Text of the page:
EFCTC invites refrigerant value chain to join new pledge in the battle against illegal trade of HFC refrigerants

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Published: 15 October 2020


EFCTC launches a pledge for industry and citizens to #SayNoToIllegalHFCs. EFCTC hopes that this pledge will encourage joint action across the refrigerant value chain to eradicate the black market for hydrofluorocarbons (HFCs), a threat to Europe’s climate goals and the environment. But to win this fight, all parties must work together and do their part.

The thriving black market for HFCs undermines Europe’s climate goals, funds organised crime and threatens the livelihoods of many small and medium-sized businesses across the EU.  With this first-ever pledge of its kind, EFCTC invites all actors engaged in the HFC value chain to #SayNoToIllegalHFCs! From producers, importers, distributors, contractors to end users – everyone can do their part to detect and report illegal products when they purchase, service or sell HFCs. Pledgers can sign up as individuals or as companies.

The successful eradication of the black market depends on strong enforcement and policy action across the EU. EFCTC also urges officials across the EU to raise awareness about the pledge and work with industry to achieve common goals.

Since 2015, the EU’s F-gas regulation aims to phase down the climate impact of HFCs through an established quota system. However, data analysis by Oxera and EFCTC in June 2020 concluded that the black market for illegally imported HFCs in Europe in 2018 contributes up to 34 million tonnes of CO₂ equivalent each year. That’s comparable to a third of the legal market or the emissions from 25 million new cars on EU roads, more than the total quantity of cars driving today in Spain.

Speaking at Chillventa eSpecial 2020 – the world's leading trade fair for refrigeration technology – Felix Flohr, Sales and Marketing Manager, Regulatory Specialist at EFCTC member company Daikin Chemical, says “We stand behind the F-gas regulation but ambitious legislation should be met with ambitious enforcement at EU borders. Fines need to be higher, harmonised and consistent across all member states. Customs officers need to be equipped with the tools to identify illegally imported HFCs and access the HFC registry in real time.”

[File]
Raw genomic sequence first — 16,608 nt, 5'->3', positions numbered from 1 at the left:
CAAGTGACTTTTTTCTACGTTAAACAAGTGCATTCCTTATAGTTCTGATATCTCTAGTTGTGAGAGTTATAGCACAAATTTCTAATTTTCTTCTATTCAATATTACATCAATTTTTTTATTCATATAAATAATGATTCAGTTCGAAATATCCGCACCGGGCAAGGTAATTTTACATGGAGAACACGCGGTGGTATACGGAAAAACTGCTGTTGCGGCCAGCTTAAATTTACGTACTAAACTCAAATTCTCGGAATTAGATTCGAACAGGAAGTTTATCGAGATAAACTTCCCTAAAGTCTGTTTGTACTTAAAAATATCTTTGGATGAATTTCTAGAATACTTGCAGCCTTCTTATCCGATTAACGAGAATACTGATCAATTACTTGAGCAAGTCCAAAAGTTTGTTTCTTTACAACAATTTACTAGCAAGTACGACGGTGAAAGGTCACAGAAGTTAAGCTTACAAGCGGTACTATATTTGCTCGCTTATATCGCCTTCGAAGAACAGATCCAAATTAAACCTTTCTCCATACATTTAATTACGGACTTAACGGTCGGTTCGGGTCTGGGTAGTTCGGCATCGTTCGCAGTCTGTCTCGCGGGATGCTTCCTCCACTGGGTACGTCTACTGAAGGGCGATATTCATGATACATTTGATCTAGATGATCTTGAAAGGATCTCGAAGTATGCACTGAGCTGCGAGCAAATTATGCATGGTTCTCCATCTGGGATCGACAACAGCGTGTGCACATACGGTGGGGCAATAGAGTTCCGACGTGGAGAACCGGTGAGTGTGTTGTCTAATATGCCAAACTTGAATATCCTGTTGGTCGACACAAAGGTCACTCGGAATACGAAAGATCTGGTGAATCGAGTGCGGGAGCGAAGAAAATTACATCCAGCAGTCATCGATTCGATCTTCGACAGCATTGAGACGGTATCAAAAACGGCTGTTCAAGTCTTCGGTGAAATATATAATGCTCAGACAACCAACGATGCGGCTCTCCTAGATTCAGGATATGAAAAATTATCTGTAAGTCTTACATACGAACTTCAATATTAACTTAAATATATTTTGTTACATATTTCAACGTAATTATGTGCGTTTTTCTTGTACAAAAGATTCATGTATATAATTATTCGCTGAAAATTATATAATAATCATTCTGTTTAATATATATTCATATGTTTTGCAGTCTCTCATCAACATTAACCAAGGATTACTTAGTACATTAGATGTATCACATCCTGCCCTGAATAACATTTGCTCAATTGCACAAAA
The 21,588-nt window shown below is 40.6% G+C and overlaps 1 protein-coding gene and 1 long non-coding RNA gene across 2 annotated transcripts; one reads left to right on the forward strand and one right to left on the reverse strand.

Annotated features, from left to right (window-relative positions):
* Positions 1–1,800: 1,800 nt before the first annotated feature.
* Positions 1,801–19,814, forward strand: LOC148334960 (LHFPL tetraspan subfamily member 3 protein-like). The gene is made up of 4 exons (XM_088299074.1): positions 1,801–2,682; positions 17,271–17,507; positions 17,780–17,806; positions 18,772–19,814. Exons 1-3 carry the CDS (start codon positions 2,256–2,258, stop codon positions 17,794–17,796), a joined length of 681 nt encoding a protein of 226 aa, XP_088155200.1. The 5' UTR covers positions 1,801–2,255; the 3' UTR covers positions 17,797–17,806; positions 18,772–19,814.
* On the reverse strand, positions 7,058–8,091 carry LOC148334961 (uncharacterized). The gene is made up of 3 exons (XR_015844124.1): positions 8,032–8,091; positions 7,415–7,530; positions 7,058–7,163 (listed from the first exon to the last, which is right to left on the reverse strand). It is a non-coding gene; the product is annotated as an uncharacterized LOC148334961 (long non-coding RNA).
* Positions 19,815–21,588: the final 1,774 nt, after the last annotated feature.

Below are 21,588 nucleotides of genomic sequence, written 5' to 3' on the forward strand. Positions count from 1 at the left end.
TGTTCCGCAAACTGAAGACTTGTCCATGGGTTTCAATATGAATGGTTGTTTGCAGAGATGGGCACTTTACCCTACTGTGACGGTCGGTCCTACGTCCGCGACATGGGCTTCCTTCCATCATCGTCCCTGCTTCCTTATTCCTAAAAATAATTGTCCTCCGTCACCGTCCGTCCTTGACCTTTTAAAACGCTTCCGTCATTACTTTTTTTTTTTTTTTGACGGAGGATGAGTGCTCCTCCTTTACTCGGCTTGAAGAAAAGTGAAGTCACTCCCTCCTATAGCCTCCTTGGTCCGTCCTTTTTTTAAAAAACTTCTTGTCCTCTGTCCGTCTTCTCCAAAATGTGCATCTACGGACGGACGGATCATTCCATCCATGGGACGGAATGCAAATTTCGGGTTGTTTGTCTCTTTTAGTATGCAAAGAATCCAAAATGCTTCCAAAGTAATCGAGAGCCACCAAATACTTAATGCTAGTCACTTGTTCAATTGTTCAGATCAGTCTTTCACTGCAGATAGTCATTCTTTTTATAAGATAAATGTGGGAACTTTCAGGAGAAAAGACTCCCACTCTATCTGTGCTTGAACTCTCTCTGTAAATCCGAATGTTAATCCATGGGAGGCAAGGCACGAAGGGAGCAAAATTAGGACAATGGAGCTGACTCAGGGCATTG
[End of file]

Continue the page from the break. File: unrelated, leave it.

The environmental policy ambitions of the European Green Deal are not the only thing under threat. European businesses across the supply chain, many of whom are small and medium-sized companies, are potentially unwittingly distributing and using illegally-imported products or suffering huge losses when undercut by those who do. Based on a survey by the Environment Investigation Agency (EIA), 83% of all workers in the refrigerants value chain know about the illegal trade of HFCs and 72% have been offered disposable cylinders despite these having been banned in Europe since 2006.

Recent seizures of illegal shipments in Romania, Rotterdam and Livorno, Italy prove the issue is widespread, the complexity of illegal trade routes and reseller markets. From production to its end use in construction, hospitality or automotive, an HFC canister changes many hands. That’s why the black market for refrigerants can only be eradicated if every link in the value chain takes its responsibility seriously and joins the fight.

“Now is the time to act. The next quota reduction in January 2021 will further shrink the legal market to 45% of the 2015 benchmark posing an opportunity for illegal actors to meet demand and grow the black market,” says Dave Smith,  Business Director at Koura Global and member of the European FluoroCarbons Technical Committee (EFCTC).

Industry and governments need to work together and support each other to combat smuggling. www.stopillegalcooling.eu provides an interactive resource hub about the issue and what everyone can do to help fight the climate-damaging black market.

To join the fight and #SayNoToIllegalHFCs, please visit www.stopillegalcooling.com/pledge.